The future: space fences, mini-satellite swarms and space tow trucks

Scientists are working on some pretty out-there technologies to complement the space traffic management system of the future. Here are a few ideas:

  • Space harpoons to fire from one satellite to another to tow it out of the way to a safer orbit;
  • Robotic arms and nets to help remove debris;
  • Better radar-based ‘space fences’ to detect space junk;
  • Networked swarms of autonomous miniaturised satellites to collect data and help manage space traffic. The nifty thing about these is that they would be programmed to get out the way of things so as to not contribute to congestion themselves. But if one of the swarm did get taken out in a collision the rest could continue the job.

Meanwhile … watch out for falling space junk!

Even though space junk can stay in orbit for a long time, when it does start to fall back to Earth it usually does so in an uncontrolled way, Professor Boyce says.

Luckily, most objects are small enough to burn up and vaporise as they fall through the atmosphere — but not all.

This is why scientists try to deliberately program larger objects into a deep-dive down through the atmosphere over the ocean.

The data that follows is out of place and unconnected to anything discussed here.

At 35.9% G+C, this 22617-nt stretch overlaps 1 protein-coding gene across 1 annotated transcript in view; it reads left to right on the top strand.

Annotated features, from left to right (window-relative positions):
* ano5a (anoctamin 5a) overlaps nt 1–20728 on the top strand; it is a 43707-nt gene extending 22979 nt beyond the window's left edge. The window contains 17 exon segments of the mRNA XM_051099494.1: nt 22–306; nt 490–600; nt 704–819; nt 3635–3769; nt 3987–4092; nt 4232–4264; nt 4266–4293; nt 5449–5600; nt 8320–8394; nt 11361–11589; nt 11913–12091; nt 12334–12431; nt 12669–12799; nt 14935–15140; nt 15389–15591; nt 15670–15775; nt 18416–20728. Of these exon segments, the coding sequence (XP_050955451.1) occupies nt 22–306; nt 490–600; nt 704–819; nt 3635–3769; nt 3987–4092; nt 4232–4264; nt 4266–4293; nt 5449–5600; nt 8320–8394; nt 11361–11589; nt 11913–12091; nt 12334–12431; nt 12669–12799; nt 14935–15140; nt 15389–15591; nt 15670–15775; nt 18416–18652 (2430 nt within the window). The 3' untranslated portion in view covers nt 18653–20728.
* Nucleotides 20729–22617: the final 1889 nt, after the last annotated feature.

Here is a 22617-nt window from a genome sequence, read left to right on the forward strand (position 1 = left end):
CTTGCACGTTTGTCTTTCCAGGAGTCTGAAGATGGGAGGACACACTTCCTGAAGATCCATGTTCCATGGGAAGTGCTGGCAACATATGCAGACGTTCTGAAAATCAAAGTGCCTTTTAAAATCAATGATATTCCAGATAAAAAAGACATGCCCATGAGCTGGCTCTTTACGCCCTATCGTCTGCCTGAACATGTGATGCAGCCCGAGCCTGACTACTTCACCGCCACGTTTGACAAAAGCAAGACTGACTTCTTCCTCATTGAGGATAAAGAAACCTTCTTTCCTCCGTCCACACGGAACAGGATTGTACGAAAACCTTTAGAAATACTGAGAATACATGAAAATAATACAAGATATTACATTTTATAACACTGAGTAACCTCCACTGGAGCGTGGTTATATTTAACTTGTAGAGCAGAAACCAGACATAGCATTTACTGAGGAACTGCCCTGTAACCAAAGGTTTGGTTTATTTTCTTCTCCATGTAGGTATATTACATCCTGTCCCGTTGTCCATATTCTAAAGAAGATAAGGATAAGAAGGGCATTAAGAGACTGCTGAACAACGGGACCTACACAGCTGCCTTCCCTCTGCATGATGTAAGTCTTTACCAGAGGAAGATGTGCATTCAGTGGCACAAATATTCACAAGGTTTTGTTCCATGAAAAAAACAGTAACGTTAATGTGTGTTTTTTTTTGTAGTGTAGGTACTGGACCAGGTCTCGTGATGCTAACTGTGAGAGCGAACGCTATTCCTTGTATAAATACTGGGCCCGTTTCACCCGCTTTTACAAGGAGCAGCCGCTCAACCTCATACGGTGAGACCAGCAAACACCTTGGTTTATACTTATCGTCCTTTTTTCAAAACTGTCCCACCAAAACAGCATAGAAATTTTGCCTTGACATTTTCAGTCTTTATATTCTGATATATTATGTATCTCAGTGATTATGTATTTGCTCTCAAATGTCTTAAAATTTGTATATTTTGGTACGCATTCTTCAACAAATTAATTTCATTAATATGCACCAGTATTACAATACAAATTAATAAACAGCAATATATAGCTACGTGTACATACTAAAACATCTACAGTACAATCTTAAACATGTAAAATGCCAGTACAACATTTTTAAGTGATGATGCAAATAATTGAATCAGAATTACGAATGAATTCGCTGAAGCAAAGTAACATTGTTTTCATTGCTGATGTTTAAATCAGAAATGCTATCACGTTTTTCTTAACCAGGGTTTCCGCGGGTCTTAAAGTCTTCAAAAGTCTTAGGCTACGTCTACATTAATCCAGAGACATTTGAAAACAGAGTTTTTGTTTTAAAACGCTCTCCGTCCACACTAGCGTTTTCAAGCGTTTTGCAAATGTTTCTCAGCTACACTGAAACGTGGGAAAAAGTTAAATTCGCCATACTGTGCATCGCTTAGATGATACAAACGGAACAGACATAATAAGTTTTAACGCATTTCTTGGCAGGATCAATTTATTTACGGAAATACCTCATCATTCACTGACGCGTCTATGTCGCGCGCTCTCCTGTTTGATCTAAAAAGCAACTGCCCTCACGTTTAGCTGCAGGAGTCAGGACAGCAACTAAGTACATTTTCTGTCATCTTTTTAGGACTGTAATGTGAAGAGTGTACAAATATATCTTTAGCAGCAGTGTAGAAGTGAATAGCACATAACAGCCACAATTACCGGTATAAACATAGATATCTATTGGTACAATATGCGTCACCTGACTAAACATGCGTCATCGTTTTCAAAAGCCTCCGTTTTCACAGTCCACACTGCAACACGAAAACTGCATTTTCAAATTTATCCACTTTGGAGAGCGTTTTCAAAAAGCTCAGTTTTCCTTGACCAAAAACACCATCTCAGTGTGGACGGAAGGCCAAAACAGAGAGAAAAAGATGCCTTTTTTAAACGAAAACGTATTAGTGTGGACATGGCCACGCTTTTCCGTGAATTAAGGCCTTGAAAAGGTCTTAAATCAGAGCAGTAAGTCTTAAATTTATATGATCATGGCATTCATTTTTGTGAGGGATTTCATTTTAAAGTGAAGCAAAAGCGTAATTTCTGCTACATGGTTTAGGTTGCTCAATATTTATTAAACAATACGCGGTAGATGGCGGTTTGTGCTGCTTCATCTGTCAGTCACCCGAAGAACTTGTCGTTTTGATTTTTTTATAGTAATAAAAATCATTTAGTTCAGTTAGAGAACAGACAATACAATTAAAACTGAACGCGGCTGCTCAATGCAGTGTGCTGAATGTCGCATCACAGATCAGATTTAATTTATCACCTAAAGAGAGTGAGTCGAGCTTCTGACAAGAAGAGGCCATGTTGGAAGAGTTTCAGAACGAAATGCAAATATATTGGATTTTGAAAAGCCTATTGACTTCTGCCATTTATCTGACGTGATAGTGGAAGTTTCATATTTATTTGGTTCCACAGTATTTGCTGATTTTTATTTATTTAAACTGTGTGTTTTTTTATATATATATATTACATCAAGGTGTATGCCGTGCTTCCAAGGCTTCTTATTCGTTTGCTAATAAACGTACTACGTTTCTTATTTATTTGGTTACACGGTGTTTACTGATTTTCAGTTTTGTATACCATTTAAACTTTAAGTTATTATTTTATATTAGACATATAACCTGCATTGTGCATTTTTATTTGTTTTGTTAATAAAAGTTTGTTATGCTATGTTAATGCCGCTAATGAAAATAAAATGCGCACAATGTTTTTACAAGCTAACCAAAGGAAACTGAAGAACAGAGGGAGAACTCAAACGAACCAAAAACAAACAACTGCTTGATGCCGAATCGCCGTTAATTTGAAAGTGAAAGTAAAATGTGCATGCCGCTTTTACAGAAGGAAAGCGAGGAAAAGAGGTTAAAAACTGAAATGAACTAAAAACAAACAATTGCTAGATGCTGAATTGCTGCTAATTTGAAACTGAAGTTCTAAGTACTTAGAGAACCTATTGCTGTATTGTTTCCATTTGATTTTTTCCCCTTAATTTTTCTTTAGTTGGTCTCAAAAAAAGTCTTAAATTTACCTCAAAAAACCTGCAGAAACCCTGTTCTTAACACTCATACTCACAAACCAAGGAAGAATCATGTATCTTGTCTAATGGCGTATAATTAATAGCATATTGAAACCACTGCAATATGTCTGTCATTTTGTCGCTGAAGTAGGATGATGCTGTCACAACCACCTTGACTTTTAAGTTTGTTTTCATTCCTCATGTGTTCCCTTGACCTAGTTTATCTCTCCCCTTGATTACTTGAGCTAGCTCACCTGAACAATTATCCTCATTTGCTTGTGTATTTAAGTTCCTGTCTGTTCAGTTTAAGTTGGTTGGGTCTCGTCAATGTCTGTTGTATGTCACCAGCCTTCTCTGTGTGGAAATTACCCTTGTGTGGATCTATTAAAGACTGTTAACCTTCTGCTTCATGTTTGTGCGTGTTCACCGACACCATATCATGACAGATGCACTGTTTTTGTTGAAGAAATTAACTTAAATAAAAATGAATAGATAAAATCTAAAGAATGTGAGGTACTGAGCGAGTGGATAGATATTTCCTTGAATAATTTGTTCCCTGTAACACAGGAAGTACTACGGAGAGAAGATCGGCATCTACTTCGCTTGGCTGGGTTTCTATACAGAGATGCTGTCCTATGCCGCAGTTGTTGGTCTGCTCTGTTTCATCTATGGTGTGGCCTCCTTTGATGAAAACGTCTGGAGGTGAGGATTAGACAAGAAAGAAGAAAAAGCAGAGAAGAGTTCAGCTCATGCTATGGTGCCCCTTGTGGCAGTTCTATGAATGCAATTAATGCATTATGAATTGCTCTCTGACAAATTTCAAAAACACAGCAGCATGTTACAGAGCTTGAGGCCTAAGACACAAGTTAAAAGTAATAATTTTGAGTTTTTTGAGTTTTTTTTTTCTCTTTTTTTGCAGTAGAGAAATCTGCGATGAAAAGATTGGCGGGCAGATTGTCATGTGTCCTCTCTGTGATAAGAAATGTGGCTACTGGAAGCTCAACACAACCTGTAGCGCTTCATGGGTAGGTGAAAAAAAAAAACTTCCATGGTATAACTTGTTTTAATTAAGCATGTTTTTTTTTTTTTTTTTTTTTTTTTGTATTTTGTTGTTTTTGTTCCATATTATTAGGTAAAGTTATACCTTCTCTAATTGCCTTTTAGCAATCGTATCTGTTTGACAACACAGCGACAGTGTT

The problem is our limited understanding of how space junk behaves means even the best-laid plans can go awry, which is why we got bits of SkyLab and the Mir Space Station landing in random places on Earth.

Right now, scientists are trying to figure out how best to deal with the giant Earth observation spacecraft called Envisat that stopped communicating in April 2012.

The 26-metre-long satellite has been described as a “ticking bomb” and is one of the largest space junk threats in low Earth orbit.

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The views and opinions expressed in this article are those of the author and do not necessarily reflect the views of The Kootneeti Team

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The Kootneeti Team

This report has been written by The Kootneeti Team. For any feedbacks/query reach || Twitter: @TheKootneeti